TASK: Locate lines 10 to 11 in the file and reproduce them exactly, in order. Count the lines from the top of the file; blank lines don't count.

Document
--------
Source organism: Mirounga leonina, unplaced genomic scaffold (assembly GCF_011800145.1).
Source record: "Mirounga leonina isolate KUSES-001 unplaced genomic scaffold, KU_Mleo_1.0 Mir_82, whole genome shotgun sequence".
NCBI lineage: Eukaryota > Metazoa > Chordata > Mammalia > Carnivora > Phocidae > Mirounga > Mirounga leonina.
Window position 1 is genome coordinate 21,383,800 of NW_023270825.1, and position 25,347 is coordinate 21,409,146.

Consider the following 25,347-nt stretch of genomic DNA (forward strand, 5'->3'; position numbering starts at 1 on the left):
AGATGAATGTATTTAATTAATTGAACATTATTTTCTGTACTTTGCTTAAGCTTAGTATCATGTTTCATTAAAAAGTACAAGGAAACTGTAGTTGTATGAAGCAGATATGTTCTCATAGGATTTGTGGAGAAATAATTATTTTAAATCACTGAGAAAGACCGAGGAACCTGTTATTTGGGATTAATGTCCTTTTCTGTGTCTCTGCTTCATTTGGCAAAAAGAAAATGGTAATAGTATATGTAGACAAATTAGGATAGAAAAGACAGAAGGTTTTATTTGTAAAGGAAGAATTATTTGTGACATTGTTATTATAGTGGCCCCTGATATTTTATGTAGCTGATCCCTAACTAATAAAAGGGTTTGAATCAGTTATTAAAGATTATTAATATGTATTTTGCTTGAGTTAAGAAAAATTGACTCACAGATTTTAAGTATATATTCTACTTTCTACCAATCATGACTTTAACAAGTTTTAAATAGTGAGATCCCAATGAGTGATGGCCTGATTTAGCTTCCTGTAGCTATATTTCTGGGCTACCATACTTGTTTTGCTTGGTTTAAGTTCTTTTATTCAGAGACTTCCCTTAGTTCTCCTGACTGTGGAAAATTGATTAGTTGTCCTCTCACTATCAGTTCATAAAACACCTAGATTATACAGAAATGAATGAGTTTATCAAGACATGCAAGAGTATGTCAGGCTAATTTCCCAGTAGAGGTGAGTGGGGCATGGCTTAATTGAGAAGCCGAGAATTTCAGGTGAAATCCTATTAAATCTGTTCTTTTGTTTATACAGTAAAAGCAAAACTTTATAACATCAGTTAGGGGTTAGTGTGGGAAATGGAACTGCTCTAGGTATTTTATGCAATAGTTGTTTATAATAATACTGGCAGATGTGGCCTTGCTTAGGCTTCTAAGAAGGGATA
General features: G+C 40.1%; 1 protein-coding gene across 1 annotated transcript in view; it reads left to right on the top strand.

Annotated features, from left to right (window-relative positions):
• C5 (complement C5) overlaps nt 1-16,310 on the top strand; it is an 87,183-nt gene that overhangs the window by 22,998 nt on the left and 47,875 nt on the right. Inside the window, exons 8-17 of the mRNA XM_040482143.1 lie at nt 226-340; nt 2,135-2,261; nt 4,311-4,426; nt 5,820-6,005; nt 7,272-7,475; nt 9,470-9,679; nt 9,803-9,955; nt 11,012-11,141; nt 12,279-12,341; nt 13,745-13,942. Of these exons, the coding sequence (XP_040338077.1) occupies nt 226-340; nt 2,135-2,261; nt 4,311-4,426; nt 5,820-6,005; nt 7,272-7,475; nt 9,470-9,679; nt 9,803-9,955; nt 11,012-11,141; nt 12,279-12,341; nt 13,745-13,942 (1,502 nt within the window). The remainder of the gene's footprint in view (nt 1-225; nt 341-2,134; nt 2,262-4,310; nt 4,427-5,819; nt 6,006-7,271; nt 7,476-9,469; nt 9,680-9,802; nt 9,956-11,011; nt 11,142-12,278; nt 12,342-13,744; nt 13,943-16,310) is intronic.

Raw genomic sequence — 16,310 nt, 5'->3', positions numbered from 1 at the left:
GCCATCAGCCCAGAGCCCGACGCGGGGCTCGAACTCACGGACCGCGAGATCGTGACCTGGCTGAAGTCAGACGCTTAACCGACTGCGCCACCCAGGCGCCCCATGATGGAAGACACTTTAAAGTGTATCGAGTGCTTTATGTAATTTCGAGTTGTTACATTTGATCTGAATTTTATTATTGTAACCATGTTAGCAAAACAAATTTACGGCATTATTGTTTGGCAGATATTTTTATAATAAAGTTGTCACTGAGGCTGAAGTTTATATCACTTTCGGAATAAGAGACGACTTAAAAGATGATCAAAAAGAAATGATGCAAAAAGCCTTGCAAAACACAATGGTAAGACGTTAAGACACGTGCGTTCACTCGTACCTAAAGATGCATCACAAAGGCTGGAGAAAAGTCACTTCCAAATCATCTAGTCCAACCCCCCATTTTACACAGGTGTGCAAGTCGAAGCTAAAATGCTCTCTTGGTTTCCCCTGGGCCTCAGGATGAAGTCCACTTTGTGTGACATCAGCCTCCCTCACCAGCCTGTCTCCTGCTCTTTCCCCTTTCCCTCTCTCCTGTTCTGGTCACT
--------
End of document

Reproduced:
Raw genomic sequence — 16,310 nt, 5'->3', positions numbered from 1 at the left:
GCCATCAGCCCAGAGCCCGACGCGGGGCTCGAACTCACGGACCGCGAGATCGTGACCTGGCTGAAGTCAGACGCTTAACCGACTGCGCCACCCAGGCGCCCCATGATGGAAGACACTTTAAAGTGTATCGAGTGCTTTATGTAATTTCGAGTTGTTACATTTGATCTGAATTTTATTATTGTAACCATGTTAGCAAAACAAATTTACGGCATTATTGTTTGGCAGATATTTTTATAATAAAGTTGTCACTGAGGCTGAAGTTTATATCACTTTCGGAATAAGAGACGACTTAAAAGATGATCAAAAAGAAATGATGCAAAAAGCCTTGCAAAACACAATGGTAAGACGTTAAGACACGTGCGTTCACTCGTACCTAAAGATGCATCACAAAGGCTGGAGAAAAGTCACTTCCAAATCATCTAGTCCAACCCCCCATTTTACACAGGTGTGCAAGTCGAAGCTAAAATGCTCTCTTGGTTTCCCCTGGGCCTCAGGATGAAGTCCACTTTGTGTGACATCAGCCTCCCTCACCAGCCTGTCTCCTGCTCTTTCCCCTTTCCCTCTCTCCTGTTCTGGTCACT